On the night of 29 on 30 in July 1945, the American heavy cruiser Indianapolis sailed from Guam to the Philippines after successfully completing the secret mission of delivering enriched uranium and details of the Malysh atomic bomb, which was later dropped on Hiroshima. Shortly before midnight, the cruiser was discovered by a Japanese submarine I-58, and the crew of the submarine identified the ship as a battleship. "Indianapolis" did not have sonars or hydrophones and went without an escort destroyers, so I-58 without any problems released six torpedoes on it. In 00: 14 30 in July, the American cruiser was hit by two torpedoes that hit the nose, and after 12 minutes went to the bottom.
Despite the fact that the radio operators of "Indianapolis" managed to send a distress signal, the help of the sailors who survived the Japanese attack had to wait almost four days. Of the 1196, people aboard the July 30 cruiser, near 300, sank immediately with the ship. Most of the remaining sailors on the surface, without waiting for help, died. During the rescue operation, which lasted until 8 in August, only 321 people were rescued, and four of them died soon after.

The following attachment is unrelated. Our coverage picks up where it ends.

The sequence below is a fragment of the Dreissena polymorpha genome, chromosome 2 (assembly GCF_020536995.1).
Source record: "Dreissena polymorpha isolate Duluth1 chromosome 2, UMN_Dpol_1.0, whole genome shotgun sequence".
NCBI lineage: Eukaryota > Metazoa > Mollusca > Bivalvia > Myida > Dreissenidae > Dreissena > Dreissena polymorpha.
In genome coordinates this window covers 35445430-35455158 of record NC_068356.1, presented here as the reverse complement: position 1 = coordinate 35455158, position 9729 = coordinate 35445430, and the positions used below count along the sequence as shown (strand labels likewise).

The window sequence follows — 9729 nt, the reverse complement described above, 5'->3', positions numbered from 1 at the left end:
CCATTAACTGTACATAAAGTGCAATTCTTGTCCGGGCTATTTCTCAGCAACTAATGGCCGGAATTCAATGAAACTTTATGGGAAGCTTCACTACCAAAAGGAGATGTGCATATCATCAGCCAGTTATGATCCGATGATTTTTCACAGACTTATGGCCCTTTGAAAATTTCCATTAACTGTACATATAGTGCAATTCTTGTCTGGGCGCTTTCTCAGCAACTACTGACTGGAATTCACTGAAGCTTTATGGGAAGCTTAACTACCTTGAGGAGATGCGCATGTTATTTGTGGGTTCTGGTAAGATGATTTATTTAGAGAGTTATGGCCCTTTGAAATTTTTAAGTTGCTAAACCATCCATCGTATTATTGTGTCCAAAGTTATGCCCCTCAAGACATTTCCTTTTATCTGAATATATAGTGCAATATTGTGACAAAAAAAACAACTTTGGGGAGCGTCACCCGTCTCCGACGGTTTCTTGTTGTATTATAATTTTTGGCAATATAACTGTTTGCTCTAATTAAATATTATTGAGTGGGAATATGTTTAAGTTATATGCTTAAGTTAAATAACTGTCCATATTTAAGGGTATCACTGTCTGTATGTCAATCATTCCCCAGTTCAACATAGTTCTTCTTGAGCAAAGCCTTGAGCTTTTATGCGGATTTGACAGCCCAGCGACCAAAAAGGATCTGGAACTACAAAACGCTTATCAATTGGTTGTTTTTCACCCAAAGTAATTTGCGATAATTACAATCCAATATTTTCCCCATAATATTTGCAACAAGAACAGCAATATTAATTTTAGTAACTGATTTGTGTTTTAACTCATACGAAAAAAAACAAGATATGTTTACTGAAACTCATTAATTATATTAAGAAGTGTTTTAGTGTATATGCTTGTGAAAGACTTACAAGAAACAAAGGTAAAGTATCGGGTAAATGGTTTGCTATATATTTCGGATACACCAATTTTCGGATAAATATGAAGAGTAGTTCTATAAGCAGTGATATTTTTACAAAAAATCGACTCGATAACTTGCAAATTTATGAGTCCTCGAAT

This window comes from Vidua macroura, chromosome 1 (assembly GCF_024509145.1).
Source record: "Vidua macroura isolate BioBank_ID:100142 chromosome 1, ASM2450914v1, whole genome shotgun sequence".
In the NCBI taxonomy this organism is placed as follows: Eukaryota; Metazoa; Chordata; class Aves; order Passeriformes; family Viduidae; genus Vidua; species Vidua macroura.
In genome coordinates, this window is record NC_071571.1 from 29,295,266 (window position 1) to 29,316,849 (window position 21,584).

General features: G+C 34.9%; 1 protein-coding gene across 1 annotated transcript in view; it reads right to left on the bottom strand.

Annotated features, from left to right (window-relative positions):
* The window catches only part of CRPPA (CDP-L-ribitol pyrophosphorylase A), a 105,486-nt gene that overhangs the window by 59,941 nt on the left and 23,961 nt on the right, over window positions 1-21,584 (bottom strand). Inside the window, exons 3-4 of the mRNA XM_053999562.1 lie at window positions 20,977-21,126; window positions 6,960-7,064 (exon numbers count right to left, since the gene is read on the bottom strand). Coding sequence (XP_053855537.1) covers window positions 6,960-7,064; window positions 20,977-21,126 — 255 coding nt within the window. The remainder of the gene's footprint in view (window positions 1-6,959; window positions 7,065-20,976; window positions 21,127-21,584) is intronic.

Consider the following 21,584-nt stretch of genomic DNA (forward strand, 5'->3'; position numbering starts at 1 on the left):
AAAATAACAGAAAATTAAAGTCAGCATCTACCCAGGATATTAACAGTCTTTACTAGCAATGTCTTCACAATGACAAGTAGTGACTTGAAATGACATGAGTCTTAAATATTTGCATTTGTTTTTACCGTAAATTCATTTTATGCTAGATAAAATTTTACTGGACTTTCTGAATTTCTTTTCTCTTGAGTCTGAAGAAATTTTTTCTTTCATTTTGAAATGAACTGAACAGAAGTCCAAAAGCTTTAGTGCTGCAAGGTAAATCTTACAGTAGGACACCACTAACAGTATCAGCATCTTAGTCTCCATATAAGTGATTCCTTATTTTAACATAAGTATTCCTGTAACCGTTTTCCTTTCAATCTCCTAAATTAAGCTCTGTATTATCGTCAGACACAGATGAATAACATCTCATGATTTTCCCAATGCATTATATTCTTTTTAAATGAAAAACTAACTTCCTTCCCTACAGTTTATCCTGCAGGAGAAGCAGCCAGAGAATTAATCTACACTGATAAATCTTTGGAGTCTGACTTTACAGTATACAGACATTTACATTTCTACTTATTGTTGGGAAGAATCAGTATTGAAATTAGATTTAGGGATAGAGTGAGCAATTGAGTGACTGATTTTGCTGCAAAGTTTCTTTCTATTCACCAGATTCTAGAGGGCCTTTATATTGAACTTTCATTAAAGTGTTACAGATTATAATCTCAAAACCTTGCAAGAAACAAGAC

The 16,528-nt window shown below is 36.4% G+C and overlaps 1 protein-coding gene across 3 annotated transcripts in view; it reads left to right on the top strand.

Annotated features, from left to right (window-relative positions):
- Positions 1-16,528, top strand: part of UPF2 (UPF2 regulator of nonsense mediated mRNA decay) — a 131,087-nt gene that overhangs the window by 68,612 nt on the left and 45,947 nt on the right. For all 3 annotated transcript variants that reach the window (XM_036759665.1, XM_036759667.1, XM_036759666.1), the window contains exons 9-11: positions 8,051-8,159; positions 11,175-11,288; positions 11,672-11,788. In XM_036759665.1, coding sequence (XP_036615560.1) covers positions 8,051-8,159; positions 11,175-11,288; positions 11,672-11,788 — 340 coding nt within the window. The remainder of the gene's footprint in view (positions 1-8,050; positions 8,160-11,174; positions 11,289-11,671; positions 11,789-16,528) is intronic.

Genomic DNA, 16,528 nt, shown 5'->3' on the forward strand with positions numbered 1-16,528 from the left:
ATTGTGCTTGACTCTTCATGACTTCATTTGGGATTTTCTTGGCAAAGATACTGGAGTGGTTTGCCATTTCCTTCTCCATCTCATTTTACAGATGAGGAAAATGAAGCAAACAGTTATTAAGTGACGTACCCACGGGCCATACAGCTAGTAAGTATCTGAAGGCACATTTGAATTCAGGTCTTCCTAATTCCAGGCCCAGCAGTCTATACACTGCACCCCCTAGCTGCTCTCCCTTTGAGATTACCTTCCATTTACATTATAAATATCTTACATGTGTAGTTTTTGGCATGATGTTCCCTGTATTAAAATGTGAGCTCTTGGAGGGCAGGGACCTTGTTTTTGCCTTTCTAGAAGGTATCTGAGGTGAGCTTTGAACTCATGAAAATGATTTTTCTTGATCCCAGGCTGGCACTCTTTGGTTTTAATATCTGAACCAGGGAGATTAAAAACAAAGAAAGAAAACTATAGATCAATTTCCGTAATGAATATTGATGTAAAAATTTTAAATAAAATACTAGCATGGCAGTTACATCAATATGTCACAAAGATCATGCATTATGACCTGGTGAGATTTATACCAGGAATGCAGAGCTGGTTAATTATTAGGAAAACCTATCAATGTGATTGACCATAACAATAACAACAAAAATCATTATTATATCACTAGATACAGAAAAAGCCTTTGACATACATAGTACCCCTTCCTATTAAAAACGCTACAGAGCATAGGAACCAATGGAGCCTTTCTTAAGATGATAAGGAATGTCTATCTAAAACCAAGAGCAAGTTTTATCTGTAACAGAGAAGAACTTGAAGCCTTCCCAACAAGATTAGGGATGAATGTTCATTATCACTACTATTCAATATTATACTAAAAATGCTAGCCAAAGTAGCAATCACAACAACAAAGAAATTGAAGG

The remains of the ship at the bottom of the Philippine Sea
The search operation, organized in 2016 year by billionaire and philanthropist Paul Allen, one of the founders of Microsoft, over the weekend ended in success. The remains of the ship were found at a depth of about 5,3 km in the Philippine Sea. Special unmanned vehicles took several pictures that allowed Indianapolis to be identified.
The search team gave the coordinates of the find of the U.S. Navy, because the wreck is considered a military grave and remains the property of the U.S. fleet. However, the exact location of the detection will not be transmitted to the public. The team of Paul Allen continues to search for the wreckage of the cruiser. It is known that today 22 Indianapolis crew members are still alive, and today the military command plans to notify them, as well as family members of the dead sailors, about assigning status to the remains of a military grave ship.